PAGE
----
Matthew Kasha (l) and The Bowery Presents owner Michael Swier.
Manhattan’s Webster Hall has soaked up more than its share of music, from Prohibition-era balls to the 1950s, when RCA used the venue to record Tony Bennett, Elvis Presley and Frank Sinatra, to the 1980s when, as the Ritz, the space was “really known for being a fantastic rock ‘n’ roll joint. Everyone used to play there,” New York native and sound designer/engineer Matthew Kasha said. Going by its original name once more, since 1990, Webster Hall has almost exclusively hosted wild and colorful club nights. This year, local promoter The Bowery Presents, which also owns Manhattan’s Mercury Lounge and Bowery Ballroom, has brought in a live sound reinforcement system and is promoting some of the city’s best live music acts there, augmenting the venue’s existing dance club nights.
The Bowery Presents once again chose Kasha, who had also designed and installed the sound systems for their other venues. Kasha, who has been a recording engineer for 25 years working with artists such as Cameo, Stevie Ray Vaughan and Joe Walsh, says, “Webster Hall had done very little live music. They had no live system of their own. It was predominately a DJ dance club situation.”
The Bowery Presents team, comprising owner/promoter Michael Swier and Kasha, was forced to deal less with preservation issues than to find a system that would fit into the club’s existing aesthetics. Kasha remarks, “It’s a very good-looking club, so there wasn’t a lot of acoustic treatment that we would be able to do. We had to make sure that the footprint of the speaker system that we put in did not dominate their stage proscenium and that the club could do all its other functions.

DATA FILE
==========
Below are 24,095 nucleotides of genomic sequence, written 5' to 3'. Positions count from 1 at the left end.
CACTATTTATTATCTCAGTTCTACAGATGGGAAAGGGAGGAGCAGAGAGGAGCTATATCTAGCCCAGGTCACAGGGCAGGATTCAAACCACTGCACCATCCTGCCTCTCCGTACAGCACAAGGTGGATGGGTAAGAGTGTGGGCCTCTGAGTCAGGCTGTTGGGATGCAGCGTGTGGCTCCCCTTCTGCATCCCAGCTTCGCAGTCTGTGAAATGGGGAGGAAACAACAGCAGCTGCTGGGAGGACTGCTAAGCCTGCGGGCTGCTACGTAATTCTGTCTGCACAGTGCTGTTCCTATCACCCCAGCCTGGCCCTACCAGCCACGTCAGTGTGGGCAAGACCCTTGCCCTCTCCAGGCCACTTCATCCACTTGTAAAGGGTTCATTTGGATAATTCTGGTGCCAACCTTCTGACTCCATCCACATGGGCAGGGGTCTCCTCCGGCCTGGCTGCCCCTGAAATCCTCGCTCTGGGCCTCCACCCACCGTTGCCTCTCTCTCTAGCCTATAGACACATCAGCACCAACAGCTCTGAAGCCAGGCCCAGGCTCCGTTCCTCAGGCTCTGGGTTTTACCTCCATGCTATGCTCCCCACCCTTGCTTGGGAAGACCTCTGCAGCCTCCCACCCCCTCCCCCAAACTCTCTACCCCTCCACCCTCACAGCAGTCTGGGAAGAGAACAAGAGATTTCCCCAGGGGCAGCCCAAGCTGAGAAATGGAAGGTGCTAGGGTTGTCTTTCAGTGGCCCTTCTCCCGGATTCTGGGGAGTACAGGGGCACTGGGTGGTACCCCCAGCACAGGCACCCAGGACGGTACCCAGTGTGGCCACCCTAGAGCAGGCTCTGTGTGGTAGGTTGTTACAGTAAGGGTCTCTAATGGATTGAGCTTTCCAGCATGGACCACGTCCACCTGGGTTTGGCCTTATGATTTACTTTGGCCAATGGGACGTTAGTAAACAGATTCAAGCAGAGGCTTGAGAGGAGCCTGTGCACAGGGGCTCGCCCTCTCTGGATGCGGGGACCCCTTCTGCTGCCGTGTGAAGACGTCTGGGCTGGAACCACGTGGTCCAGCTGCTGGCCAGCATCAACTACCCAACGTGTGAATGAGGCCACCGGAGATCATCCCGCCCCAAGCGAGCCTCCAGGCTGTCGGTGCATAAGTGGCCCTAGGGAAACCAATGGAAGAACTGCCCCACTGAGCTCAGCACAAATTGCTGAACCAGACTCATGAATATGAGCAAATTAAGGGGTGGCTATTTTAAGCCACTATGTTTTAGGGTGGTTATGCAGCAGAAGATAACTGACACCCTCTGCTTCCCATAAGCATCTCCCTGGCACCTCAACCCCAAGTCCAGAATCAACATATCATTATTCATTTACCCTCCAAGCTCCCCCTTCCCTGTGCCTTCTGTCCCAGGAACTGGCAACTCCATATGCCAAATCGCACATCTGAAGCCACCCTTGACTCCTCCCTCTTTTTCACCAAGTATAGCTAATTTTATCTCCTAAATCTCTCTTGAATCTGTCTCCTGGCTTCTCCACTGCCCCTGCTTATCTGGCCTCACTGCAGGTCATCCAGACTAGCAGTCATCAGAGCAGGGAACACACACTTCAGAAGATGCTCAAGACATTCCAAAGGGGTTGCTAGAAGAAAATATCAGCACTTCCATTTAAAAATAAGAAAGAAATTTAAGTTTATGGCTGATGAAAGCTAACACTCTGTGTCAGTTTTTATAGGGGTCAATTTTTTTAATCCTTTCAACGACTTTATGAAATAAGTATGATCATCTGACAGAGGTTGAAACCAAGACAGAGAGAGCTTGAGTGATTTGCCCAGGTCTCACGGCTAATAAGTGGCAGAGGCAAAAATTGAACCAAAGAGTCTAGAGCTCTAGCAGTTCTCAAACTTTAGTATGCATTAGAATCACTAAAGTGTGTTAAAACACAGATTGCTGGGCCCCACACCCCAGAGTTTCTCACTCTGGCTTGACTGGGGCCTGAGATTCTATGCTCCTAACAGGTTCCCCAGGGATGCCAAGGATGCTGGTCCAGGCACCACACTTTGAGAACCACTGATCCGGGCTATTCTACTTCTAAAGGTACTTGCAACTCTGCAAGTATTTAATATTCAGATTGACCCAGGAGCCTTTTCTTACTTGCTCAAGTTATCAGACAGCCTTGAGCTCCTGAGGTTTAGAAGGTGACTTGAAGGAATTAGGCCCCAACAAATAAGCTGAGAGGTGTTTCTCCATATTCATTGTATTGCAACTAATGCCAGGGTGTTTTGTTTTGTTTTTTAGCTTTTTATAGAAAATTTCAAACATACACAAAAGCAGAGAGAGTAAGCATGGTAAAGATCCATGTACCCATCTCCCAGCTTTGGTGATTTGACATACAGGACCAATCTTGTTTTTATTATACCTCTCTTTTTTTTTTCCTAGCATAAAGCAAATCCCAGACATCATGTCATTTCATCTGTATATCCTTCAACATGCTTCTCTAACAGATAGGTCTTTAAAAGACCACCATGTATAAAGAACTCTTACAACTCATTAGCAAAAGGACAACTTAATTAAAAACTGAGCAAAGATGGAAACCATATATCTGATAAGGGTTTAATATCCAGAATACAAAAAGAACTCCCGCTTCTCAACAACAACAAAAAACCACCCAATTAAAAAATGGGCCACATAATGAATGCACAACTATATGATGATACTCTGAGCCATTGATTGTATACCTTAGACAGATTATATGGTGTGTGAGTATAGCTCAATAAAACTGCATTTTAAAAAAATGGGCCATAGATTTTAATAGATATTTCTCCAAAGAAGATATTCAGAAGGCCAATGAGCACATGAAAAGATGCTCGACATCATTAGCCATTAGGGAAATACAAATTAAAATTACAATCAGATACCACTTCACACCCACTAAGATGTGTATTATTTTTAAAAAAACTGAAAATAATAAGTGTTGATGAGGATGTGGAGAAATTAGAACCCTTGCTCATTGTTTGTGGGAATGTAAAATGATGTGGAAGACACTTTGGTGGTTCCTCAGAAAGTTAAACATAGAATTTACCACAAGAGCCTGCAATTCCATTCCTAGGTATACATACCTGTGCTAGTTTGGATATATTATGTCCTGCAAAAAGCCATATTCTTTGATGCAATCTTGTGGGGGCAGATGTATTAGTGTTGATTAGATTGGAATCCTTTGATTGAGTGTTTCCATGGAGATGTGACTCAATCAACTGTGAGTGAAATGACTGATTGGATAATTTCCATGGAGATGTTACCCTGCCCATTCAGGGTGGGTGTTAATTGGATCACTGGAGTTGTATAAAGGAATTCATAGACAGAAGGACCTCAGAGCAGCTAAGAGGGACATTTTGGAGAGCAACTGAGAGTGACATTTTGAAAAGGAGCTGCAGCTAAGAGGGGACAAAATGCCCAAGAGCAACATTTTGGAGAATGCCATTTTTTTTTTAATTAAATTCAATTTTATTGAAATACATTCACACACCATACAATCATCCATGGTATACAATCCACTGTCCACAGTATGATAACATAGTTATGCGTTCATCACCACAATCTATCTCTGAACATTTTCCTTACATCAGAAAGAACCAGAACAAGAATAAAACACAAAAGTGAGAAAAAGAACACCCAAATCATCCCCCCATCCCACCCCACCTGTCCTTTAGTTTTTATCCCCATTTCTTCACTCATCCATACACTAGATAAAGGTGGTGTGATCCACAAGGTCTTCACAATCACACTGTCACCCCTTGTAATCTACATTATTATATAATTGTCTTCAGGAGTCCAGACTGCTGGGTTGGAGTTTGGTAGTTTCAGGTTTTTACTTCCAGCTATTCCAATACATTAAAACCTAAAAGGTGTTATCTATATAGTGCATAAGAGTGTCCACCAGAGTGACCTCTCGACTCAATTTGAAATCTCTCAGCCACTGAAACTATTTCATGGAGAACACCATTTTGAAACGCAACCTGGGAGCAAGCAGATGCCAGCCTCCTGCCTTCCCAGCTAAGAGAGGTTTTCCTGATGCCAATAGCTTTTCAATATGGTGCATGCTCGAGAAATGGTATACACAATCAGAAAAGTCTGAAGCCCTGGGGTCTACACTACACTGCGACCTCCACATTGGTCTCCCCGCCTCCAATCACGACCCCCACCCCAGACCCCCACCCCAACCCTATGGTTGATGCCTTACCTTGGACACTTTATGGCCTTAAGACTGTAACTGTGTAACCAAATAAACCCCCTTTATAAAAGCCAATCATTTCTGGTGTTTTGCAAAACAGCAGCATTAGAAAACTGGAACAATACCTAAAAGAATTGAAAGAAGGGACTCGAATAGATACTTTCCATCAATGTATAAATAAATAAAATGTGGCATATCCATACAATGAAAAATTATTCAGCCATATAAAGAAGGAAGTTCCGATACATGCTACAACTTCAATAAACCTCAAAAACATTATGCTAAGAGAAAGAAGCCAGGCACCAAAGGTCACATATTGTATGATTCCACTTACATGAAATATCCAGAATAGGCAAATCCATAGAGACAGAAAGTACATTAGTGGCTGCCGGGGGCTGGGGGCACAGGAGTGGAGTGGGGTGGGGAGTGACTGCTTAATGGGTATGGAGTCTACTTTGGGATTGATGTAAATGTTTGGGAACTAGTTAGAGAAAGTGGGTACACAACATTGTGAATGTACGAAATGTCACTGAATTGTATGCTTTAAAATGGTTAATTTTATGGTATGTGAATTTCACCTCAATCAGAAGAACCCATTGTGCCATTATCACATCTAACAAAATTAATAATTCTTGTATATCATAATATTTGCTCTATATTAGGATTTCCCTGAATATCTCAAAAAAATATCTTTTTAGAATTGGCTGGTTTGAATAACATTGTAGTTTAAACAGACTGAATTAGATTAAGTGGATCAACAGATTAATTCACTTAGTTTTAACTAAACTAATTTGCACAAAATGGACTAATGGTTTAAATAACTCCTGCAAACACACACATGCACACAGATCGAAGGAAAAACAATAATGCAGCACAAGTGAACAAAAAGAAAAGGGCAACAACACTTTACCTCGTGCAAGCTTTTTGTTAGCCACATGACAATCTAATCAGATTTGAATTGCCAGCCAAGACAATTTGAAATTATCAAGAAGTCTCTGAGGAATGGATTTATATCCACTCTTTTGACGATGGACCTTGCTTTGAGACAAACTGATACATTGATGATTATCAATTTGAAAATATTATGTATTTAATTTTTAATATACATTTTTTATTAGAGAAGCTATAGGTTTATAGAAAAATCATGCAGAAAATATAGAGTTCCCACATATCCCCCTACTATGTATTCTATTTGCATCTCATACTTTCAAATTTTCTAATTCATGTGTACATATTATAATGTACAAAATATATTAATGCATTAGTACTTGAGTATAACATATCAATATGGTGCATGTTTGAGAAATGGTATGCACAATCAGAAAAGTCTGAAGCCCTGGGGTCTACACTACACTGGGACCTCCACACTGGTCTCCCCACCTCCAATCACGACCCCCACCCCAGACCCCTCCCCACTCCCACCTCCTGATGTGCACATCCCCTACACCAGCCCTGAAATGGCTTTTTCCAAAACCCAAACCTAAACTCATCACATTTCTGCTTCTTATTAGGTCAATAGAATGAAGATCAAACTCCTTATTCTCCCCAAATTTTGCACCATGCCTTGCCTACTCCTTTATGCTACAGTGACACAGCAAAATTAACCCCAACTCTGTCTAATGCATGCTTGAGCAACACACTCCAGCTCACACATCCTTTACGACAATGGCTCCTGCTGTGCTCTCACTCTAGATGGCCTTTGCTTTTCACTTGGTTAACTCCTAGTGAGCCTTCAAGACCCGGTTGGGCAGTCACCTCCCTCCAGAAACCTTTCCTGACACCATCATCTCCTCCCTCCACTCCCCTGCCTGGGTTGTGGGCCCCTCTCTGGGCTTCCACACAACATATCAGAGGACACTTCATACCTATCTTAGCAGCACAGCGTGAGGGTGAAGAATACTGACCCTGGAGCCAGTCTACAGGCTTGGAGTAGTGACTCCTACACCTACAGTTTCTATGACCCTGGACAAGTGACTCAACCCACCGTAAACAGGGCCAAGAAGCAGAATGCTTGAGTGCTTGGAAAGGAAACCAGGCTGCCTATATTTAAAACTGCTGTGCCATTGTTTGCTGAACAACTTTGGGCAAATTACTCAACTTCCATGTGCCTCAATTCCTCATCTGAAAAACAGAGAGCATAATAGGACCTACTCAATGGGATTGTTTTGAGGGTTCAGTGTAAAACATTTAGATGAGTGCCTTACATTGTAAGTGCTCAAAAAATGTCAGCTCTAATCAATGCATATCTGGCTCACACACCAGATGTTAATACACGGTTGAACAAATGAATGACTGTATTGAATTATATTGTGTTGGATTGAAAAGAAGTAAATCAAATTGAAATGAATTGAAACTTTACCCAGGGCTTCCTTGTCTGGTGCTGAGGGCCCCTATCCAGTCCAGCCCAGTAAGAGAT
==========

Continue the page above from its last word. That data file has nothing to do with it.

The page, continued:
“I knew that I wanted to go with L-Acoustics. I had demoed a whole bunch of stuff and their components sounded great in the room. It was a matter of configuring a system from among their product line that would fit into the allotted space.” The venue’s twin dV-DOSC/dV-SUB line source arrays were set up on a motorized rig, both on the left and right sides of the Grand Ballroom stage. Each array comprises one dv/SUB with 12 dv/DOSC cabinets flown below and three additional dV-SUBs hung inches above the deck, giving the appearance of being ground-stacked but having the advantage of not transferring low-frequency vibrations to the stage. The system can be pulled back between shows. Kasha notes that this extended line array situation “sounds just fantastic and does get out of the way really nicely.” Six sb218 cabinets, each with two 18-inch subwoofers, sit under the stage, providing subs to round out this four-way system. All speakers are powered by L-Acoustics/Lab.Gruppen LA Series amps.
Says Kasha, “I’ve tried to make all our FOH positions at all our clubs the way a recording engineer walking into a live place would want them to be. That includes studio-quality outboard gear and Bantam patchbays for ultimate flexibility.” While improvements are being made to the space, including the installation of a permanent FOH position, flexibility at Webster Hall means using a temporary but useful rolling control room with outboard gear (including Summit TLA 100 comps, Lexicon and Eventide effects, and Drawmer 201 gates) and a Midas Heritage 3000 all attached, allowing engineers to get into a perfect mix position for their shows and allowing the club to roll the unit away to make room for the next night’s events.
Recent acts have included Modest Mouse, Sonic Youth, Bright Eyes, Moby, Queens of the Stone Age, The Shins, Billy Corgan and John Mayer. For more information and a schedule of upcoming shows, please go to www.bowerypresents.com.